The nation's three biggest department-store operators have been disproportionately pinched by the downturn in consumer spending. That's what happens when you're stuck in the middle of the retail-price spectrum.
As we saw in the retail recovery after the last recession, up-market and discount chains are benefiting at the expense of middle-market players. No surprise really, when assets like stocks and bonds rebound sharply, but the job and housing markets don't.
Retail stocks tend to be early cyclicals, meaning they rise ahead of other sectors in the early stages of economic recovery. That's part of what's creating some impressive results in the sector in general. With Black Friday less than two weeks away, retailers are expecting their best holiday selling season in years, but as recent quarterly results from Macy's (M), J.C. Penney (JCP) and Kohl's (KSS) show, stores will be walking a fine line between moving their inventory and indulging in profit-busting markdowns.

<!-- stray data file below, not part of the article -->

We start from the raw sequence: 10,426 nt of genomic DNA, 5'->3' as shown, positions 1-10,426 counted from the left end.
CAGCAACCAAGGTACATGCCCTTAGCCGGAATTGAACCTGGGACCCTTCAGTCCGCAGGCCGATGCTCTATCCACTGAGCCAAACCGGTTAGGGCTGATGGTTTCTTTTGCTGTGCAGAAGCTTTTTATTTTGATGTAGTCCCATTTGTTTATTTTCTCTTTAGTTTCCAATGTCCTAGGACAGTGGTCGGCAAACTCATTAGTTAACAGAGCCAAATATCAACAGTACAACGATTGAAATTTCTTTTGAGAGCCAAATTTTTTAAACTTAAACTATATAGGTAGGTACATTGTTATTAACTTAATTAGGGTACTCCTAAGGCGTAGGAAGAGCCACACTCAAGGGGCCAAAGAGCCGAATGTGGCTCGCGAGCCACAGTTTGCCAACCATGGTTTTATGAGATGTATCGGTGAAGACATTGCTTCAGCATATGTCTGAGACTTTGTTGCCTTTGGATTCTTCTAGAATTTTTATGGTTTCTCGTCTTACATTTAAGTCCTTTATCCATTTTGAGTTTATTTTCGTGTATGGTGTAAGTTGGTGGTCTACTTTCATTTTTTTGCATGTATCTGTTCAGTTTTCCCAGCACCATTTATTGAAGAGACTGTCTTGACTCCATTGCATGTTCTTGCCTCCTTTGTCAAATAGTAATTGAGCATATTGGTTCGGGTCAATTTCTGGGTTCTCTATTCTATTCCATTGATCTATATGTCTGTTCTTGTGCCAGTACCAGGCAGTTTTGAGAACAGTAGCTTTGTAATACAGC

Macy's has been enjoying success with its upscale Bloomingdale's chain and higher-margin private labels and exclusives, but whether its shares are still a bargain at these levels is a matter for debate.
Penney had a fire lit under its stock when activist investor William Ackman disclosed he took a large stake in the company, but that's also made the valuation versus fundamentals harder to figure.
Kohl's has been a dud of a stock, undeperforming the broader market by a wide margin over the last year. That's giving Kohl's the look of a bargain-basement steal, but whether shares are cheap -- or cheap for a reason -- remains to be seen.
For the bull and bear cases on Macy's, Penney and Kohl's, see the video above.